Is there any way to justify the laws of logic without using the laws of logic?

This is an incredibly complicated question. One question we might want to ask is what's meant by "justifying" a law of logic. I'll do my best to ignore that question here. It's tempting to say that one can't justify anything without using the laws of logic, but that is arguably too strong. I think my belief that there is a computer in front of me is justified by my perception of it, and I doubt that the laws of logic have to be invoked there. Moreover, it is not obvious that the laws of deductive logic have always to be invoked even when justification is somehow "inferential". Often, they will, but, again, it's not clear they always must be. What is meant here by "laws of logic"? Do we mean such generalizations as that, if a conditional is true and its antecedent is also true, then its consequent is true? Or do we mean to count what we'd otherwise call instances of logical laws, such as "Either Dubya likes popcorn or Dubya does not like popcorn", as "laws of logic" for the purposes...

Can we prove anything, or is the best that we can hope to achieve an invitation to compare the plausibility of the premises of an argument with the plausibility of the negation of the conclusion of that argument?

There's also this point: If one has shown that, if X is true, then Y is true, then one has proven, without making any assumptions, that, if X, then Y. One might say that, if one has given an argument, then one has assumed that it is legitimate to use whatever principles of argument one applied in the argument. But, as Lewis Carroll once observed in a famous paper titled "What the Tortoise Said to Achilles", that claim leads to the conclusion that argument itself is impossible. We have to distinguish between an argument's justifiably employing certain principles and its assuming that those principles may legitmately be employed. I take it, however, that the question was not concerned with whether we can prove this kind of claim but, perhaps, with whether we can prove anything that would actually be regarded as contentious. Can we prove, for example, that abortion is immoral? or, conversely, that it is morally permissible? In such cases, the answer may well be "No".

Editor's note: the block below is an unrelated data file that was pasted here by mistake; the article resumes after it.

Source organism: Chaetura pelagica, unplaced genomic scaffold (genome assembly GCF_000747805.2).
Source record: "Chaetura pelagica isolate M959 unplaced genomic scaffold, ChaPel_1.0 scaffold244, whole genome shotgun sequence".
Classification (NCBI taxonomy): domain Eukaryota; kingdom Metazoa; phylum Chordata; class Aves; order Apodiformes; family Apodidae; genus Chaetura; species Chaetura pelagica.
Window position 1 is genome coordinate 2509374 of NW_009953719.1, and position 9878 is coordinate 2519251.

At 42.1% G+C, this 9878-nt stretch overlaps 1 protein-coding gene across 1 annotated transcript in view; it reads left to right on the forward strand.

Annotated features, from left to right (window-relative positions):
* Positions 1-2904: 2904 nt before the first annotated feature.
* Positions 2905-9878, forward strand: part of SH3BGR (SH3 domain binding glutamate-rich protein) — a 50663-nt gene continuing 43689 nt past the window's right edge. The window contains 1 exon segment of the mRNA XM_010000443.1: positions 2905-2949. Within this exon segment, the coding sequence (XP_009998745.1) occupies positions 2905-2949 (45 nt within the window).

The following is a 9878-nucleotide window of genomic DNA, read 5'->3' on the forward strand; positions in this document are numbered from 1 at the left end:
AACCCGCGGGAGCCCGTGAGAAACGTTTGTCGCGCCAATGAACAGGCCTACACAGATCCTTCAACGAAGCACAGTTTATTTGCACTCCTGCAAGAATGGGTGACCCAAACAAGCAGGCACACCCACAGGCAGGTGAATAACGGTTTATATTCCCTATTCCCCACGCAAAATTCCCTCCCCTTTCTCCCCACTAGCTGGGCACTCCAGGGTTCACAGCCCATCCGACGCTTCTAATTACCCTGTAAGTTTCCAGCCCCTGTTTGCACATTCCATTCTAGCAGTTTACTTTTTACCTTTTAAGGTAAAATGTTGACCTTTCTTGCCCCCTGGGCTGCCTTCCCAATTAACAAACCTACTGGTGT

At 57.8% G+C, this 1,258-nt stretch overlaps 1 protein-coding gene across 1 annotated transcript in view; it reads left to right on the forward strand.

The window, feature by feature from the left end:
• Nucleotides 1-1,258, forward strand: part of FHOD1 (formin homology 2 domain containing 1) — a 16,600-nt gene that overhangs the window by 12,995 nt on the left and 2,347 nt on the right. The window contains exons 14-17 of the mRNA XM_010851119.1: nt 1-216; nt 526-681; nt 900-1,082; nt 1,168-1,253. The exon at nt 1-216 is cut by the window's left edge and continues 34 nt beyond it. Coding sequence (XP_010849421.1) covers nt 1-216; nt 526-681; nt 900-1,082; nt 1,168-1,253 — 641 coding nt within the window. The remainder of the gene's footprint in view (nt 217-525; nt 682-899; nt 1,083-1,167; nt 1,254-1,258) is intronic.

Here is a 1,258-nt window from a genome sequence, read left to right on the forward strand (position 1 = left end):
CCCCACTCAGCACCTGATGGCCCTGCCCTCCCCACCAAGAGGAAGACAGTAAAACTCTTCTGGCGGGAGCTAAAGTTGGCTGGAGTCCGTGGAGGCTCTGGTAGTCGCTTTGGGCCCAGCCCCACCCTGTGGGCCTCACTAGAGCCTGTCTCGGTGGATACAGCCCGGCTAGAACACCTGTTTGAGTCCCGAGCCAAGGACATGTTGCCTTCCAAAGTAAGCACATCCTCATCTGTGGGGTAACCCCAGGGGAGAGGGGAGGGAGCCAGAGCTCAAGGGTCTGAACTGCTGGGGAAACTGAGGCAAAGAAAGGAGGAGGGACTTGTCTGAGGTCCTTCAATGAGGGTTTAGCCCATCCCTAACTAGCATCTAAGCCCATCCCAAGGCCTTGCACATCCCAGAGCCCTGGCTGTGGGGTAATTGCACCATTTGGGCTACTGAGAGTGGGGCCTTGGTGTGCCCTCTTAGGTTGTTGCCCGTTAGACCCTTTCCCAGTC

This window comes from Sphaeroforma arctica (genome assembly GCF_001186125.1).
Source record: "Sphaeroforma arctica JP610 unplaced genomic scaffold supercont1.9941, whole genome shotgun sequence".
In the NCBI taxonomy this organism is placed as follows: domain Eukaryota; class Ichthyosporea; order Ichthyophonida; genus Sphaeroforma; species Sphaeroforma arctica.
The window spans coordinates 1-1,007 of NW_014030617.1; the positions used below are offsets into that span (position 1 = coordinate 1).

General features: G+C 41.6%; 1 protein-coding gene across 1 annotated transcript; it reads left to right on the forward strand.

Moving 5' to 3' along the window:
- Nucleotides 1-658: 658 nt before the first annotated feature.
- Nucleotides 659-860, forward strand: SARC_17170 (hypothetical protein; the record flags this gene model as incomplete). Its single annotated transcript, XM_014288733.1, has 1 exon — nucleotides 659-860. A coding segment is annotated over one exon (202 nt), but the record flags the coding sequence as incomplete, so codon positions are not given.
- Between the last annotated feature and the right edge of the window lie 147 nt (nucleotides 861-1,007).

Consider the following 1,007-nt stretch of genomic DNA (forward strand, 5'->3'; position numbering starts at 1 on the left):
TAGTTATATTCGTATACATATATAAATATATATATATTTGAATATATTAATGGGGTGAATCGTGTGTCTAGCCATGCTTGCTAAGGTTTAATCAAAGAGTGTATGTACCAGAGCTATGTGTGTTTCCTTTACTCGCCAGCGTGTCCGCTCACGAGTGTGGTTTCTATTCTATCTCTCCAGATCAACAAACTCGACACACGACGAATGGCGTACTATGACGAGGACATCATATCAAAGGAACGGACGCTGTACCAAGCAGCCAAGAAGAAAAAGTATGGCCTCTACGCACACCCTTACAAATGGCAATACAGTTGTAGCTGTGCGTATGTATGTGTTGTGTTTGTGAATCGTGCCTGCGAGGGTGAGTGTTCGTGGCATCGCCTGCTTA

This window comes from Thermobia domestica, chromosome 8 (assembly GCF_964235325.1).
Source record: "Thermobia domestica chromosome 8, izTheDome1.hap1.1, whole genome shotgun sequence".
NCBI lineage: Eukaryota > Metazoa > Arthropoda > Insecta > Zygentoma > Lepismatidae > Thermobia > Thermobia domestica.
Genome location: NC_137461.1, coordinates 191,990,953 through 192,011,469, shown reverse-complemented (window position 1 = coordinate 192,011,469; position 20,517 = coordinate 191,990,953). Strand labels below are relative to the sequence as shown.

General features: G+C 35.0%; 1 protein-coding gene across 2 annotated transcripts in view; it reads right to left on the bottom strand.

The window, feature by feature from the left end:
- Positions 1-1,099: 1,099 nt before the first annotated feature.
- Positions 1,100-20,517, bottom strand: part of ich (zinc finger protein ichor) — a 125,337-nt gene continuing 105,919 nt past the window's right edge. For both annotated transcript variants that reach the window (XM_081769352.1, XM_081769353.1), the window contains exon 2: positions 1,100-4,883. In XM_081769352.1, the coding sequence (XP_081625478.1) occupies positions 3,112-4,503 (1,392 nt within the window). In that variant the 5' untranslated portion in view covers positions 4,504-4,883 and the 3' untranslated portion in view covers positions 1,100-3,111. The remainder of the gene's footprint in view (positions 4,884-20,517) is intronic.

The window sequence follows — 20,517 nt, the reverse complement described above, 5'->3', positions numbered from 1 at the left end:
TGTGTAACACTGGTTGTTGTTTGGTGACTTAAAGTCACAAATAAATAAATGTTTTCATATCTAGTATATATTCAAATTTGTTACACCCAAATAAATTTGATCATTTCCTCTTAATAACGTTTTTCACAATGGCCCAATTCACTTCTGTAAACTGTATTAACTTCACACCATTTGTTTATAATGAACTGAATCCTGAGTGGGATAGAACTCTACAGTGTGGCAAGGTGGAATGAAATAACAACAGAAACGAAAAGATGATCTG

I am reading a logic book which discussed the differences between Aristotelian Logic and Boole-Russell (modern) Logic. If the Boole-Russell logic leaves 5 valid moods out, which Aristotelian Logic covers, why do we continue to use Boole-Russell logic if it is "incomplete" per se?

There are some syllogistic figures that at least some Aristotleansregarded as valid that are not treated as valid by modern logic. Anexample would be: All Fs are G; all Gs are H; therefore, some Fs are H.This is valid if ,but only if, one supposes that "univeraljudgements are existentially committed", as it is sometimes put, thatis, if one supposes that, if "All Fs are G" is to be true, there mustbe some Fs. That assumption is not usually made in modern logic, and sothe contemporary translation of this syllogism: ∀x(Fx → Gx); ∀x(Gx →Hx); therefore, ∃x(Fx ∧ Hx), is not valid. However, if one does thinkthat "All F are G" is existenally committal, one can perfectly welldefine a new quantifier, "∀ + x", that incorporates that assumption. Andthen the inference can be shown to be valid. Whether the English statement "All Fs are G" is existentially committed is not for a logician ( qua logician) to decide. That's an empirical question about natural language.

Why are philosophers silent about Aristotelian principles of logic?

I'm not sure what you have in mind here by "Aristotelian principles of logic". I can think of a couple possibilities. I should say first, however, that some philosophers spend a lot of time thinking about Aristotelian logic, namely, historians of ancient philosophy. But I take it that your question concerns contemporary philosophy. One aspect of Aristotle's writings on logic is his theory of valid inference. This is not much discussed because it has been essentially supplanted by modern logic, which can explain the validity of the valid figures of the syllogism and do much that Aristotle's logic could not do. Famously, Aristotelian logic cannot explain the validity of the inference from "Every horse is an animal" to "Every horse's head is an animal's head". The validity of that inference can be explained by modern logic. Since such inferences occur throughout mathematics and ordinary reasoning, Aristotelian logic is simply far too limited in its scope. Another aspect of Aristotle's...

Are logical inferences hardwired into our brains?